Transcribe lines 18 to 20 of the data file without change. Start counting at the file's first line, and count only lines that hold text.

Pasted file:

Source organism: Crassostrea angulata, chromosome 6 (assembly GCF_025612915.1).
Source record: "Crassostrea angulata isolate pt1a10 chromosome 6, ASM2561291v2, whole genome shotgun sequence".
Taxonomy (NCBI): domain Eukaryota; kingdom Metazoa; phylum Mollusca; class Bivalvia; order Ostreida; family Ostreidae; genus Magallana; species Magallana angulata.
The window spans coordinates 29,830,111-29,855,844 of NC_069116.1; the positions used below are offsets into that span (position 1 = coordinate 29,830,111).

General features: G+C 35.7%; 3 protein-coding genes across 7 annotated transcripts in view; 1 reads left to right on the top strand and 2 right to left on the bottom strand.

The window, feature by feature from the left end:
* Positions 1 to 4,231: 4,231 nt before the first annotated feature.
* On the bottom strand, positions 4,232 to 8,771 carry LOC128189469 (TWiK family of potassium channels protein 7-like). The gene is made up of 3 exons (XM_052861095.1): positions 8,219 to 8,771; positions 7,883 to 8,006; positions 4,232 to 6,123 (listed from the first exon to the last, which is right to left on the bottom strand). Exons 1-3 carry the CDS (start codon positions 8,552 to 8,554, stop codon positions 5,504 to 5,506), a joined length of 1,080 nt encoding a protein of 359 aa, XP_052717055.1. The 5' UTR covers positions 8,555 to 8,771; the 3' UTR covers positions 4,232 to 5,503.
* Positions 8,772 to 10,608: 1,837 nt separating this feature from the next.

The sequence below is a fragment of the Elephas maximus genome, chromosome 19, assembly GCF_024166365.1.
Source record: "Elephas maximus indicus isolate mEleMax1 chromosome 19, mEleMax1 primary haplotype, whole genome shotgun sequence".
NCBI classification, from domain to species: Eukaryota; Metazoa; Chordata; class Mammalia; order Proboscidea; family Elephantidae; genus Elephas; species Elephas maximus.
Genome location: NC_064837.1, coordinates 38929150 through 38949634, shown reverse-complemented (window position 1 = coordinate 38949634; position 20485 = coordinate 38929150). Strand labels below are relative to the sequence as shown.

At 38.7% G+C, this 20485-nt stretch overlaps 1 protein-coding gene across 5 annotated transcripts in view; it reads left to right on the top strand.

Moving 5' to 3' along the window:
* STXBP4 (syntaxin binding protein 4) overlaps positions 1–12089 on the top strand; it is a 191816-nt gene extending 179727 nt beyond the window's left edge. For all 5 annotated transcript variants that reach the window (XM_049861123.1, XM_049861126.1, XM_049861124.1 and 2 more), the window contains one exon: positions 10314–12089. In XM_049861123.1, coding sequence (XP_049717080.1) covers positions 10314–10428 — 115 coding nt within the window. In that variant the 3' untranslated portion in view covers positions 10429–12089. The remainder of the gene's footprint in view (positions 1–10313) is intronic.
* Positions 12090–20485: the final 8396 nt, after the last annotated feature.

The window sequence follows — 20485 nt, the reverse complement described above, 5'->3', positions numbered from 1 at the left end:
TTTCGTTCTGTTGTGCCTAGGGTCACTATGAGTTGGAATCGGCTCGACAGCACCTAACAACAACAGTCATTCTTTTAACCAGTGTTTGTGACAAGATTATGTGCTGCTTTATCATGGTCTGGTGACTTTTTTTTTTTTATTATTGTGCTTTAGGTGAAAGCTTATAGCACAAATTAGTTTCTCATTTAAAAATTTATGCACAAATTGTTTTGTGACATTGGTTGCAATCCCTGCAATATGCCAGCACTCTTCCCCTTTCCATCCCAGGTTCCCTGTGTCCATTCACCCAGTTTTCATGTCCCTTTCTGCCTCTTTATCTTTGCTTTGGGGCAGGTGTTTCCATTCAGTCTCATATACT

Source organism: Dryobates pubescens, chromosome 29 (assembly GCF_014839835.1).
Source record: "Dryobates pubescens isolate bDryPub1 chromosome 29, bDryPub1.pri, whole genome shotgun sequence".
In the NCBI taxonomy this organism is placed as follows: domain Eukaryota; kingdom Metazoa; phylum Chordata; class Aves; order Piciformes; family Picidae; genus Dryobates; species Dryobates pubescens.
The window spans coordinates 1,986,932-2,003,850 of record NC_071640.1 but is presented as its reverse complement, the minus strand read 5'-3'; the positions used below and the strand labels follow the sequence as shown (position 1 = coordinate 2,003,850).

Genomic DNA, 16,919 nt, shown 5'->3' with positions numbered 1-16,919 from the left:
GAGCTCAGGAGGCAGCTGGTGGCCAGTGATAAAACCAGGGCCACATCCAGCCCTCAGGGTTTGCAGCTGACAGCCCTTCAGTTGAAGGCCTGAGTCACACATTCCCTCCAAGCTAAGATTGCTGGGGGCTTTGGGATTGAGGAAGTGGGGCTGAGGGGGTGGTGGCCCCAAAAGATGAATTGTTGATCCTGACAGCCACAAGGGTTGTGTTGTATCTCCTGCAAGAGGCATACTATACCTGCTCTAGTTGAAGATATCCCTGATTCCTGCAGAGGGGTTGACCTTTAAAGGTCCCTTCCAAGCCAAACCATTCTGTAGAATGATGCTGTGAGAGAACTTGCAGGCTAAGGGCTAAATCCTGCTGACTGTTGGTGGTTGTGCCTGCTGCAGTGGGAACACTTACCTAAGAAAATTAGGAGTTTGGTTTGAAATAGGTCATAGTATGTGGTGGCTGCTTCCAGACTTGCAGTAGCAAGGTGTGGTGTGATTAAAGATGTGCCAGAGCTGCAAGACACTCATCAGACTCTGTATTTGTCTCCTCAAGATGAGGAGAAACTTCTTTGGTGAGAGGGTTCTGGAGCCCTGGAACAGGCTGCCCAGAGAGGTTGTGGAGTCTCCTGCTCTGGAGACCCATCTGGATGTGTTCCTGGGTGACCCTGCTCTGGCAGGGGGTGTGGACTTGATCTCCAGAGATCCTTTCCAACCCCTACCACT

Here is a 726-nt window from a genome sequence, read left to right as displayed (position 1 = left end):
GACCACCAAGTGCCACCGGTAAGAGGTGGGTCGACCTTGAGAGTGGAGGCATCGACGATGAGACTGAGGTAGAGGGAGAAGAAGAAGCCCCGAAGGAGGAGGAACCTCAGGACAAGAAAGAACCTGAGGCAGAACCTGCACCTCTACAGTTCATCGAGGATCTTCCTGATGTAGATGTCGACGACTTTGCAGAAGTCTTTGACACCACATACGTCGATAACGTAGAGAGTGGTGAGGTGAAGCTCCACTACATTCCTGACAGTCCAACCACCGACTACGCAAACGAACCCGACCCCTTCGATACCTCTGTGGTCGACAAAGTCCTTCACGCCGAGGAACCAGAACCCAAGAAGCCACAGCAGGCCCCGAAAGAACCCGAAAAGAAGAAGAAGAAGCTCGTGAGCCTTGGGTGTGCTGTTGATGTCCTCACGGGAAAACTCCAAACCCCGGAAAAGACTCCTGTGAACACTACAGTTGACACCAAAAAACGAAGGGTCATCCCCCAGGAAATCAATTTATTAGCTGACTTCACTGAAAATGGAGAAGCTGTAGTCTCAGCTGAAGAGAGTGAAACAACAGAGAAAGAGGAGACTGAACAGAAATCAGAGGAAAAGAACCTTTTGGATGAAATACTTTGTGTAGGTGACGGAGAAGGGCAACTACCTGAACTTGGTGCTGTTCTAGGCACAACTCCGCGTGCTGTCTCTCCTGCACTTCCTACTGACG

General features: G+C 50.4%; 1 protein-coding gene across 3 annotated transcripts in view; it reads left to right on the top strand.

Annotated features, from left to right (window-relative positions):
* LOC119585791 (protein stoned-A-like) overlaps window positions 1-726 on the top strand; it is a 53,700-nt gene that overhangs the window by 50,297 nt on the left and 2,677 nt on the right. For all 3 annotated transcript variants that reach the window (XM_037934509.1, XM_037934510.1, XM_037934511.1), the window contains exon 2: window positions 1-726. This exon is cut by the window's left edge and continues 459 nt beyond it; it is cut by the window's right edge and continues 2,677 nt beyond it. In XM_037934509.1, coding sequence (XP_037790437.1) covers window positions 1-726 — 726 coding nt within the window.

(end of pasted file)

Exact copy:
The window sequence follows — 20485 nt, the reverse complement described above, 5'->3', positions numbered from 1 at the left end:
TTTCGTTCTGTTGTGCCTAGGGTCACTATGAGTTGGAATCGGCTCGACAGCACCTAACAACAACAGTCATTCTTTTAACCAGTGTTTGTGACAAGATTATGTGCTGCTTTATCATGGTCTGGTGACTTTTTTTTTTTTATTATTGTGCTTTAGGTGAAAGCTTATAGCACAAATTAGTTTCTCATTTAAAAATTTATGCACAAATTGTTTTGTGACATTGGTTGCAATCCCTGCAATATGCCAGCACTCTTCCCCTTTCCATCCCAGGTTCCCTGTGTCCATTCACCCAGTTTTCATGTCCCTTTCTGCCTCTTTATCTTTGCTTTGGGGCAGGTGTTTCCATTCAGTCTCATATACT

Source organism: Dryobates pubescens, chromosome 29 (assembly GCF_014839835.1).